Anti-voice campaigners have gathered in major cities as the prime minister looks to shore up support for the referendum on constitutional recognition of Indigenous Australians.
More than 500 people gathered in Sydney’s Hyde Park for a rally led primarily by Liberal Democrat politicians and Indigenous activists.
The event was passionate but mostly peaceful and included views ranging from COVID-19 conspiracies to religious freedom.
Liberal Democrat NSW MP John Ruddick told the crowd an Indigenous voice to parliament would create a “two-class structure” in Australia.
“(Labor) thought it was a good idea to have another referendum about a racial issue which has divided the country and that is not a good thing,” Mr Ruddick said.
“We believe people should be judged by the content of their character and not the colour of their skin.”
Budjiti elder and environmental activist Bruce Shillingsworth called the event a “freedom rally”.
“We have a common enemy here. That common enemy is out to destroy your life and they’re out to destroy mother earth,” he told the crowd.
It is understood online commentator Simeon Boikov, who posts anti-vaccine and pro-Vladimir Putin content under the moniker Aussie Cossack, helped organise the Sydney event.
The official ‘no’ campaign has distanced itself from Mr Boikov, with federal Opposition Leader Peter Dutton urging people opposed to the referendum not to attend the rallies.
“Anybody who’s pro-Putin has significant issues and they should seek help for those issues,” Mr Dutton said.
In a speech to the Victorian Liberals’ state council meeting in Melbourne on Saturday, Mr Dutton said growing support in the polls for the ‘no’ case was being driven by strong campaigning led by Jacinta Nampijinpa Price and Warren Mundine.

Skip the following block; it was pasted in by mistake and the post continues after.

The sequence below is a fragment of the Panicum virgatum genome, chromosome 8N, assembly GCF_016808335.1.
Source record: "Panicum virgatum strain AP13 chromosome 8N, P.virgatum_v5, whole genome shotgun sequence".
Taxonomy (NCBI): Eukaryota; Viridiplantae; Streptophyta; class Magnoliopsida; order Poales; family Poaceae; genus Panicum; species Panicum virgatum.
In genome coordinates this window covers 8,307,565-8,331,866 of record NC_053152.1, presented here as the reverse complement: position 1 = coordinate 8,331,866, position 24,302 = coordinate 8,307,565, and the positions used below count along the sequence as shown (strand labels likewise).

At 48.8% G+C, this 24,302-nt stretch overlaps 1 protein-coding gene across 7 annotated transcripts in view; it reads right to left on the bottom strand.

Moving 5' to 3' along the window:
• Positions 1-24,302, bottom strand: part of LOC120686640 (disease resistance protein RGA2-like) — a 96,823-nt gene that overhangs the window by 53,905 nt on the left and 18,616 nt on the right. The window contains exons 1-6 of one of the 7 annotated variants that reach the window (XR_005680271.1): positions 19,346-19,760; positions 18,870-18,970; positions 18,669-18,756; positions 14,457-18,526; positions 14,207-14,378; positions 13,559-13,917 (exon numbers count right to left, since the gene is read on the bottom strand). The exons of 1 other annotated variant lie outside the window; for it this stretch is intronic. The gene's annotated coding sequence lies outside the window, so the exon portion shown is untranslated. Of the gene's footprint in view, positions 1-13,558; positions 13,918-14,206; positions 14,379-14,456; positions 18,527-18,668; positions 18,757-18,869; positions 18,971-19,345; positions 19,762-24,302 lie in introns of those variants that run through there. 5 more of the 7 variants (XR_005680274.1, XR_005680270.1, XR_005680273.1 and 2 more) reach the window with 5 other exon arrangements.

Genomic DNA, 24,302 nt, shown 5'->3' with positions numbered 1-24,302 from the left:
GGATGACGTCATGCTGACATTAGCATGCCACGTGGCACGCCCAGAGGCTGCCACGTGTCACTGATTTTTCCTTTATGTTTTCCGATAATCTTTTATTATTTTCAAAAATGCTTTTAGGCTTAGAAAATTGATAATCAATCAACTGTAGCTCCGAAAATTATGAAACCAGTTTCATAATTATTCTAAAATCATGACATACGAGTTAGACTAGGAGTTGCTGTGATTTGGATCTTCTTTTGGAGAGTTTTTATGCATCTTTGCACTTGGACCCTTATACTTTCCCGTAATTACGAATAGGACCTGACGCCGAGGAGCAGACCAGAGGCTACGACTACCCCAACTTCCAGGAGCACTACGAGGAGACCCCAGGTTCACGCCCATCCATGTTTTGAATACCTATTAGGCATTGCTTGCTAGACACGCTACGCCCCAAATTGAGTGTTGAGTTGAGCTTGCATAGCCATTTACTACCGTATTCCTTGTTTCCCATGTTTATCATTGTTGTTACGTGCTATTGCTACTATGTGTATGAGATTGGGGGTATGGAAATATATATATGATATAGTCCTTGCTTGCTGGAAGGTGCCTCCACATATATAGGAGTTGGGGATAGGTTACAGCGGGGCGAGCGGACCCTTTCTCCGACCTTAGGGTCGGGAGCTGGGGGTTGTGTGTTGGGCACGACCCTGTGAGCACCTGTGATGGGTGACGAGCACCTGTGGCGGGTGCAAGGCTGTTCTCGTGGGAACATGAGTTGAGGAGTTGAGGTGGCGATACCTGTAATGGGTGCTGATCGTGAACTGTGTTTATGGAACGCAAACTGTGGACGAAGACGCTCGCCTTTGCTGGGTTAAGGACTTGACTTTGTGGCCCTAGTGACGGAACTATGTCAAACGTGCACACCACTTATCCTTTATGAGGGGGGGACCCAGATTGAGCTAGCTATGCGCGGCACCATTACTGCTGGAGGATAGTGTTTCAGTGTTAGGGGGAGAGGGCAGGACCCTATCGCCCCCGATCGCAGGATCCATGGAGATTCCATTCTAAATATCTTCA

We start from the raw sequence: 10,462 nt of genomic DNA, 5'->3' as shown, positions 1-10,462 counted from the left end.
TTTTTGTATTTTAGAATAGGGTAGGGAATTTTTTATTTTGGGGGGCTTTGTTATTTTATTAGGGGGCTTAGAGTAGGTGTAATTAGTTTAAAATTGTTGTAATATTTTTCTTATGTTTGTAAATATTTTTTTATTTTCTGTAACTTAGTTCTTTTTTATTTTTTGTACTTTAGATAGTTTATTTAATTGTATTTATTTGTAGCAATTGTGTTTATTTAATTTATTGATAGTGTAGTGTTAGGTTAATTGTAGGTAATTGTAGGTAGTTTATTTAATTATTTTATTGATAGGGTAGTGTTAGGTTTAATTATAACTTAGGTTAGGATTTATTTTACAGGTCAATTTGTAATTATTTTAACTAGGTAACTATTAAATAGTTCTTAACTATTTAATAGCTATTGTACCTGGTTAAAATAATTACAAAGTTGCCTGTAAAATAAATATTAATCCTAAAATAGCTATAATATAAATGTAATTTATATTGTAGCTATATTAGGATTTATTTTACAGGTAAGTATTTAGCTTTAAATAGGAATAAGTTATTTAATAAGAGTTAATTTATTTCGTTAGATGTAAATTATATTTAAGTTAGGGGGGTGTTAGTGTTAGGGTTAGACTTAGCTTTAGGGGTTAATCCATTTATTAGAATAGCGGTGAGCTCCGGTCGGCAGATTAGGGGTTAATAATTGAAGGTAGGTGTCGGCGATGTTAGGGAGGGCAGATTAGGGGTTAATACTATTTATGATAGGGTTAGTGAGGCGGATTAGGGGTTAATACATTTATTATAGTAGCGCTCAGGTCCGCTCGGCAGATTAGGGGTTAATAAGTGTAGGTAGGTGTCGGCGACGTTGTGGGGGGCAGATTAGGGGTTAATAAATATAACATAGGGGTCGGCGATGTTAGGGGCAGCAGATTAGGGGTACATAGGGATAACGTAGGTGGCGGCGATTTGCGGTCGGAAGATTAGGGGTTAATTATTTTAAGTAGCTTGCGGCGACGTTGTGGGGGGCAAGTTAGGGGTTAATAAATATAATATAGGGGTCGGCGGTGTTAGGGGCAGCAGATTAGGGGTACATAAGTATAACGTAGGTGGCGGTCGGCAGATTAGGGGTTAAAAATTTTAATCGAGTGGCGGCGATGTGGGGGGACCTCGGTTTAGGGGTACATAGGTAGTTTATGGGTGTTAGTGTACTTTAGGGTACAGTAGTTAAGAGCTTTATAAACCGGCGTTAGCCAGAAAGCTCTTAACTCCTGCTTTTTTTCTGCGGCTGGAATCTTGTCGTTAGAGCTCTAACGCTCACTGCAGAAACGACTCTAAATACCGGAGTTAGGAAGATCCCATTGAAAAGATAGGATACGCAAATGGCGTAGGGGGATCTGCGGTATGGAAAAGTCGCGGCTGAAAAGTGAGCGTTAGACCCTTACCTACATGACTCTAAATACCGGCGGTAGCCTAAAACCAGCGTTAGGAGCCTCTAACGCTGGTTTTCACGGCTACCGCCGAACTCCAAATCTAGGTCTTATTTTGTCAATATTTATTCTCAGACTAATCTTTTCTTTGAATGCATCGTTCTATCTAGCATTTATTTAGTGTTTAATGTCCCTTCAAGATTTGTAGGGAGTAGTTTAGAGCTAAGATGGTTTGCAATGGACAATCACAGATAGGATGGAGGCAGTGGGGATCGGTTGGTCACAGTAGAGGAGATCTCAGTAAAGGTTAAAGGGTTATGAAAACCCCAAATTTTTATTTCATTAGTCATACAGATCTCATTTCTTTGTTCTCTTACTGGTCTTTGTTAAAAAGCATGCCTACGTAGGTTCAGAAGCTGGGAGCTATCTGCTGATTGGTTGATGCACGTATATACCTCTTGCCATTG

“The prime minister has deliberately starved (voters) of the information they need to make an informed judgment,” he told the conference.
“They can win the hearts but they’re not winning the minds of Australians, because Australians aren’t stupid.”
Speaking during a visit to Sydney’s West Ryde Marketplace with Yes23 supporters on Saturday, Prime Minister Anthony Albanese highlighted singer Kamahl’s change of heart which led to him supporting the voice.
The 88-year-old said his earlier support for the ‘no’ case had been uninformed and he had changed his view after talking with Aboriginal lawyer and voice supporter Eddie Synot.
“We have a new term that we’ve coined today – ‘Kamahlmentum’,” Mr Albanese quipped, describing the change of heart as courageous.
The prime minister said it was clear while enough money had been spent on Indigenous affairs, it had not flowed through to where it was needed.
“With a voice comes responsibility. You’ll get greater efficiency … you’ll get better value when you consult people who are directly affected,” he told reporters.
Remote voting starts on Monday with 61 sites set up across the country, eventually covering 750 locations in the lead-up to the October 14 poll.
More than 17.67 million people have enrolled to vote in the referendum, ensuring 97.7 per cent of eligible Australians will have their say.